"Duty to intervene": How some U.S. cities are telling cops to police each other

Citing Floyd’s highly publicized death, the Dallas Police Department announced Thursday it is enacting a “duty to intervene” policy.

“Millions watched a Minneapolis police officer suffocate Mr. George Floyd to death by applying pressure with his knee on the victim’s neck for nearly 9 minutes,” the Dallas Police Department said in a release. “Had the officer’s partners intervened, the outcome might have been different.”

Under the new order, “It shall be the duty of every employee present at any scene where physical force is being applied to either stop, or attempt to stop, another employee when force is being inappropriately applied or is no longer required, according to a DPD news release..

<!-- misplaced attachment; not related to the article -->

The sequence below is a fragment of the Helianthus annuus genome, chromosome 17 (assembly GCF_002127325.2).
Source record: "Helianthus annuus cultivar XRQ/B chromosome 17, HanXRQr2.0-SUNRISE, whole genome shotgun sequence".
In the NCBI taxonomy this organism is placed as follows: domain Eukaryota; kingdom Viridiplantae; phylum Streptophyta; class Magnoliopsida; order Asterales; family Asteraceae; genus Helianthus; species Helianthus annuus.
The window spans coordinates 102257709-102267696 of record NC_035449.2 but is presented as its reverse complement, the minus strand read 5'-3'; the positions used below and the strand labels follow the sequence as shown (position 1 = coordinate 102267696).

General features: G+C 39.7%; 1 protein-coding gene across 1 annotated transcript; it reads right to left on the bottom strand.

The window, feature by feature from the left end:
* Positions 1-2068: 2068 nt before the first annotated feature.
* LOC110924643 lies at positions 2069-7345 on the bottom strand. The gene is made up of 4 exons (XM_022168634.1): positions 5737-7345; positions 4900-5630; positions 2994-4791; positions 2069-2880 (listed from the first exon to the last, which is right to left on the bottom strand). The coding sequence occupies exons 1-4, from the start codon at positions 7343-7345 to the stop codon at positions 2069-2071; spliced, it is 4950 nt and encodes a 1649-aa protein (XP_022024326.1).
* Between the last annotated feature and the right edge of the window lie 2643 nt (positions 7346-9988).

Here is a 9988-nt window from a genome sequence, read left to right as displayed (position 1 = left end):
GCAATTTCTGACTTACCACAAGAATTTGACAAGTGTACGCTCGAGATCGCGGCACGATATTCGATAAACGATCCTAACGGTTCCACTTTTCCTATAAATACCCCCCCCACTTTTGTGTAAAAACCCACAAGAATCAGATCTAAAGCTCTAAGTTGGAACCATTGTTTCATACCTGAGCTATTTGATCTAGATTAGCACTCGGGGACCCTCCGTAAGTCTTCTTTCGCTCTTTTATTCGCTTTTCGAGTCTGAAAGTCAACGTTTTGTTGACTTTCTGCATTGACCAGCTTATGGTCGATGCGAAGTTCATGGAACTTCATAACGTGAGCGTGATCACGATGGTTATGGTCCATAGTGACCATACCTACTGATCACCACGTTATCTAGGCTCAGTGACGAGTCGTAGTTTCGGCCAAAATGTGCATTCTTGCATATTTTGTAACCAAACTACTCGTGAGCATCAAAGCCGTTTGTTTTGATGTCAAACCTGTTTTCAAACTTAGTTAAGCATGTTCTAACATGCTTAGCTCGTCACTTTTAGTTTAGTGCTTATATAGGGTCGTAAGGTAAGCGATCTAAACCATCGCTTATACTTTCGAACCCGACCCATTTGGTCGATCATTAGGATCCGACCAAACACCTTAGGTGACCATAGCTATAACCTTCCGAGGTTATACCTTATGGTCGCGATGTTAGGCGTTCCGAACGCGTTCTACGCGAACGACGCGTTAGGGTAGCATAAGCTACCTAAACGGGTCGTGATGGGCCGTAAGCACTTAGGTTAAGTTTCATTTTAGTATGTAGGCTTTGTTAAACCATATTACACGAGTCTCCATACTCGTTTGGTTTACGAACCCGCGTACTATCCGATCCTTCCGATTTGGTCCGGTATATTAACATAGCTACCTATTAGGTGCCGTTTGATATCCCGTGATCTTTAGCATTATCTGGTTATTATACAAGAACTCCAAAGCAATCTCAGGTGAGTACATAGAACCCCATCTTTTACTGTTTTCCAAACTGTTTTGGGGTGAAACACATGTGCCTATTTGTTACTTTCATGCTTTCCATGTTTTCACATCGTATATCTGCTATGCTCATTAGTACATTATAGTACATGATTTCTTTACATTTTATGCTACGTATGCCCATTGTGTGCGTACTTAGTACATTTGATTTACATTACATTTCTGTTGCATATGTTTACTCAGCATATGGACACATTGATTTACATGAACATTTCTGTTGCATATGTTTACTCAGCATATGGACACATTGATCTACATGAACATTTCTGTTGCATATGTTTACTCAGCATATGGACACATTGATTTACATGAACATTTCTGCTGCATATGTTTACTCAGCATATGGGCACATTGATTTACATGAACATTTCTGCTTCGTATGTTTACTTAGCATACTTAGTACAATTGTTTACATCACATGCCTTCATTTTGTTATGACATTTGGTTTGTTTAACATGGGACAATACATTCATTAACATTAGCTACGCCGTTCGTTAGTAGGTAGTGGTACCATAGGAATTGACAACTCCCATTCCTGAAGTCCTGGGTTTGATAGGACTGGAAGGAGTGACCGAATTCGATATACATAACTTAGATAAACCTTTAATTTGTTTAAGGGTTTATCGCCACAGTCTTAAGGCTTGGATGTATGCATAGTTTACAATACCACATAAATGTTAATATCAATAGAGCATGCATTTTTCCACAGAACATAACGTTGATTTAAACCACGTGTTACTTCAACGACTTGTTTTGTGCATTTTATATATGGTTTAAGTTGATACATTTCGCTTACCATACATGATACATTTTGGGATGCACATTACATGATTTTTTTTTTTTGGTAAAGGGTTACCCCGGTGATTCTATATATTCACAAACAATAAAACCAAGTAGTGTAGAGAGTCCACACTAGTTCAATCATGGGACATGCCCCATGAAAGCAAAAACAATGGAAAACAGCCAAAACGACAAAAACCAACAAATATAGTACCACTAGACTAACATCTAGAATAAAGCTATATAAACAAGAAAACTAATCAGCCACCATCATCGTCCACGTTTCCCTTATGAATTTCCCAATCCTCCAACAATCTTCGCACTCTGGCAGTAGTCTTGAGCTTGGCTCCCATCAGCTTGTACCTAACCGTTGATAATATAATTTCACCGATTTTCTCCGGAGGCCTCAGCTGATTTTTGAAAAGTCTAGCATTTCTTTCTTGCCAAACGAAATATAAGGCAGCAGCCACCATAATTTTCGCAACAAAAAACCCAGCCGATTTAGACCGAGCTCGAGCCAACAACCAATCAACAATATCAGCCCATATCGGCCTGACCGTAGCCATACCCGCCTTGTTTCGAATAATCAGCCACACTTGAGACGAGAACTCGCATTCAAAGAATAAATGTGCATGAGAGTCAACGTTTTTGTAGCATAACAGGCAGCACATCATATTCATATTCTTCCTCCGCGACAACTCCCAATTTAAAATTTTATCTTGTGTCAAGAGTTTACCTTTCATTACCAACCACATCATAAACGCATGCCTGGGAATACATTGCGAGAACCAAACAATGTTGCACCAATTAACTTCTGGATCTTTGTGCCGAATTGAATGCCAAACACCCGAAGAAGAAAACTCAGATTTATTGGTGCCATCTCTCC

In North Carolina, the Charlotte-Mecklenburg Police Department said it will add a directive explicitly stating that officers should intervene if “another officer is not de-escalating a situation successfully or is using excessive force,” The Charlotte Observer reported.